From the "Authorities"
This is Quilt National's definition:
The work must possess the basic structural characteristics of a quilt. It must be predominantly fabric or fabric-like material and must be composed of at least two full and distinct layers - a face layer and a backing layer. The face layer may be described by any or a combination of the following terms: pieced, appliqued, whole cloth, stitched/fused to a foundation. The face and backing layers must be held together by hand- or machine-made functional quilting stitches or other elements that pierce all layers and are distributed throughout the surface of the work. At least some of these stitches or elements should be visible on the back of the work. As an alternative, the work may be a modular construction (an assemblage of smaller quilts). Each individual module, however, must meet the above structural criteria.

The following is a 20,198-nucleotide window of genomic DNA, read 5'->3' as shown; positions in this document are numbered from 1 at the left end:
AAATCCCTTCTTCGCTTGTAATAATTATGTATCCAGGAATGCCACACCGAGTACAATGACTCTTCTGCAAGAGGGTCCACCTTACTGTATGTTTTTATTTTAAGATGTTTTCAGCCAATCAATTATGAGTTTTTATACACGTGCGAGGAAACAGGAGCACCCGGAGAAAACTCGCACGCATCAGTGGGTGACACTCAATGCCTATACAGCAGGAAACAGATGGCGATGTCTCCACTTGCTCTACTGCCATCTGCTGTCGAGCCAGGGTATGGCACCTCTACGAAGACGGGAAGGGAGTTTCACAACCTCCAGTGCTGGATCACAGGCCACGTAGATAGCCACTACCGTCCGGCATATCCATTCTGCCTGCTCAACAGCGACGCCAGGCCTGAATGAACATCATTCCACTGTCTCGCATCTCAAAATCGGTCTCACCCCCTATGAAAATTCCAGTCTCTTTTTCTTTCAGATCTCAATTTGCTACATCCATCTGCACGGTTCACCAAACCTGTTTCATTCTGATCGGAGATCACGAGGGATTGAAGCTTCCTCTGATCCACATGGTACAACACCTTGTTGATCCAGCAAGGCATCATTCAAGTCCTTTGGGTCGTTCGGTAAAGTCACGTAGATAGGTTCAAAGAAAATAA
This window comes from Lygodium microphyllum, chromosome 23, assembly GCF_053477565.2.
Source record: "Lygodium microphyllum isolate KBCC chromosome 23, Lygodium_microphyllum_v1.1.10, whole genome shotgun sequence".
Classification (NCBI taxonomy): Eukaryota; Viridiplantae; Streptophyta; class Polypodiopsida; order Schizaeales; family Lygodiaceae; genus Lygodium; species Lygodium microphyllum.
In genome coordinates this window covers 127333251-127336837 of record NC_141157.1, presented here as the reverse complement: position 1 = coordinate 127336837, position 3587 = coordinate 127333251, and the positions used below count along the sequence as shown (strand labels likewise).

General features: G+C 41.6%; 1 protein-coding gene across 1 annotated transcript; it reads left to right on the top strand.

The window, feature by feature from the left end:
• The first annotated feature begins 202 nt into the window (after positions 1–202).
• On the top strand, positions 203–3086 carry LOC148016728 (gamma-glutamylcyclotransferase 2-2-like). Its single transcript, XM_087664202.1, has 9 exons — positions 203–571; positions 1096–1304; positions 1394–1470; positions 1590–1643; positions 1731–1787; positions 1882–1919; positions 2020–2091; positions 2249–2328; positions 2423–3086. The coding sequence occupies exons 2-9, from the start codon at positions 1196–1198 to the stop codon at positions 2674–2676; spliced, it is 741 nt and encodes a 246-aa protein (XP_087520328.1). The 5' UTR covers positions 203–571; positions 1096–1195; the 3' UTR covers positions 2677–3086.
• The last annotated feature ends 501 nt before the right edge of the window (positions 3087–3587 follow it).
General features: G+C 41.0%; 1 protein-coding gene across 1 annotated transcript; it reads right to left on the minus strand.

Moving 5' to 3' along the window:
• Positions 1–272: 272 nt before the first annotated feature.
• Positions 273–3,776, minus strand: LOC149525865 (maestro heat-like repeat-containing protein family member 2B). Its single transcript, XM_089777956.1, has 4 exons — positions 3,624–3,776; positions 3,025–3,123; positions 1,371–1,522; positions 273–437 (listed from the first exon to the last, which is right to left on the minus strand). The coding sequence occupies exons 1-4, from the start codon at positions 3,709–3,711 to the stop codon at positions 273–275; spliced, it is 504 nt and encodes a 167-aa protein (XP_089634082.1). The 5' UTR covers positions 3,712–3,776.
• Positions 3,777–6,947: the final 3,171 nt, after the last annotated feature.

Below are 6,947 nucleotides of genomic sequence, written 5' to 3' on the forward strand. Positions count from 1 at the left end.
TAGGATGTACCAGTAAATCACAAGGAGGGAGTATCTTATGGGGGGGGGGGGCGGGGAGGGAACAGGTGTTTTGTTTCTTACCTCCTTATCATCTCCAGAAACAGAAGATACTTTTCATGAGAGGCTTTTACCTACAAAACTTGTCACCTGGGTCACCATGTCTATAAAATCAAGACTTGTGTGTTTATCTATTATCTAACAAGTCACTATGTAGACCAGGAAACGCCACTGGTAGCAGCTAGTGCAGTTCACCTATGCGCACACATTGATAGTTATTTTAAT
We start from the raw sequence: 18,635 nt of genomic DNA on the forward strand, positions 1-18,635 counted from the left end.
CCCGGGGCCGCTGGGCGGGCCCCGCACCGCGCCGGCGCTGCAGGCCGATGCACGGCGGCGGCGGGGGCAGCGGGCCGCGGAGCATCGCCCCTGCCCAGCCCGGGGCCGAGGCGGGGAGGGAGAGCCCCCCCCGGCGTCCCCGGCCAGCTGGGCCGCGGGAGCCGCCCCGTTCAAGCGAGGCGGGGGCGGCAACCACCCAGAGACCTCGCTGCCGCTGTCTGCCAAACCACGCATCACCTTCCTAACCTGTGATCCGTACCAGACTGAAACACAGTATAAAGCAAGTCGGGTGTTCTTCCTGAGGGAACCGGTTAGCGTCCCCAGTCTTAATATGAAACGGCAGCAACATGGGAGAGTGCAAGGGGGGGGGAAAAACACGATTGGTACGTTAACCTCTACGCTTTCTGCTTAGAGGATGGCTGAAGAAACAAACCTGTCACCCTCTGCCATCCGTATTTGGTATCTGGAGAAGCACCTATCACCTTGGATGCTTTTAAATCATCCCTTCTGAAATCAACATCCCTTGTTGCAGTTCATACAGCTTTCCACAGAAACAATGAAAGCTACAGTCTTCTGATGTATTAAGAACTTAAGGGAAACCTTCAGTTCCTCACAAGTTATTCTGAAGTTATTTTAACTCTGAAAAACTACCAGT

This is Studio Art Quilt Associates's definition:

SAQA defines an art quilt as a contemporary artwork exploring and expressing aesthetic concerns common to the whole range of visual arts: painting, printmaking, photography, graphic design, assemblage and sculpture, which retains, through materials or technique, a clear relationship to the folk art quilt from which it descends.

The art part of the definition is the most debateable, and as Kipling wrote, a longtime call and response.

The majority of Westerners today, if a survey of more than 500 people conducted by Carolyn Boyd’s anthropology class at Texas A&M has any validity, think that

“art is created for the sole purpose of being aesthetically pleasing to people within society and with minimum purpose beyond that of intrinsic enjoyment.”